Secondly, I think special ed will implode because we are requiring so many services for so many students without any thought to how we can properly staff for all of these things. My supervisor today informed me that any high-schooler who is reading at a 7th grade level or below shall recieve "verbatim reading" for all tests and quizzes (and lengthy classroom readings). I resisted the urge to tell her that that would mean that about 1/4th of the entire high school (and just about the entirety of the special ed population) needs to have a one-to-one assistant so that they can be read to whenever a big assignment pops up. Obviously that is not workable. But the world of special educators doesn't care if an idea is workable; that takes second thought to whether it sounds good.

My final reason for bloviating on this topic (at length) is that I strongly feel that the field of special ed is in an inadvertent paradox: we are supposed to help people who need help, and instead we are harming them. By providing readers for students, we are telling them that they do not have to read. But in the real world, they will get no readers; no one will be hanging around waiting for them to raise their hand and ask for a piece of information to be read to them. By high school, the goal should be to prepare kids for the world, and that means teaching them TO read, rather than getting them used to someone reading for them. It means teaching them self-sufficiency rather than dependency on others.

I apologize for the lengthy post, but if you are still reading, then either you share my opinion or you are a fellow special-educator. If you are the latter category, I am sorry in advance for voicing an opiniopn that most probably disagree with.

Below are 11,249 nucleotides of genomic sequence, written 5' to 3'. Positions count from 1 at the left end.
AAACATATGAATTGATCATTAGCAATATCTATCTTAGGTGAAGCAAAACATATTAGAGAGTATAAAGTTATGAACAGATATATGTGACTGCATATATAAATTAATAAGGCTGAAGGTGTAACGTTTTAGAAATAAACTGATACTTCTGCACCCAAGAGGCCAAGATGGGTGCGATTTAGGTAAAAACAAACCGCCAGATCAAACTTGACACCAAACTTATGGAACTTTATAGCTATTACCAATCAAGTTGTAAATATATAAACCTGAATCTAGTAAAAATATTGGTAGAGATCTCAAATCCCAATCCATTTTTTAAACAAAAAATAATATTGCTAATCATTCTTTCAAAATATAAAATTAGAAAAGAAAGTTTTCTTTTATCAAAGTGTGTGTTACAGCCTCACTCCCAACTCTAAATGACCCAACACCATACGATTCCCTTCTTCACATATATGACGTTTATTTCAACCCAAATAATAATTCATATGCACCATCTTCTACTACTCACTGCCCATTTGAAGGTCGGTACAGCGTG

1. At long last, an honest assessment of the state of American education in general and special education in particular. As Kevin knows, my wife was a "special educator" for over three years before throwing up her hands in frustration and disgust at the fatally flawed system, ideologue superiors, and entitlement-minded parents. (And for those who don't know, "special education" means something in 2008 that is radically different than it did in 1988, when I was eleven and in elementary school.) In my view it appears to be just another maneuver to make excuses and justify evermore teachers and money, at the expense of the children. And all of these problems are well-documented and factual - that is, if you are someone who does not fear Teacher Union reprisal. Kevin, you are a brave one, my friend.

    Do you see any options to privatization now given the current political climate? Any word on what the Obama Administration has in store for us?

  2. Ben,

    I relaly don't think that is going to happen. From an insider's psrspective, we are too deeply entrenched in the public ed mess for the system to be revamped in any but a very slow, incremental way.

    I know a lot of people who are very for the private/voucher system (even public school teachers!). But the problem is so large - we have so much bound in our public schools - that a big change feels to many like changing horses in the middle of a stream.

    And don't think there is a CHANCE of a voucher system passing under the democratically controlled federal government. We had our chance with the republicans and still blew it. (And don't forget that NCLB was a very, very bipartisan effort. While everyone blames the republicans, Ted Kennedy was one of the bill's biggest champions.)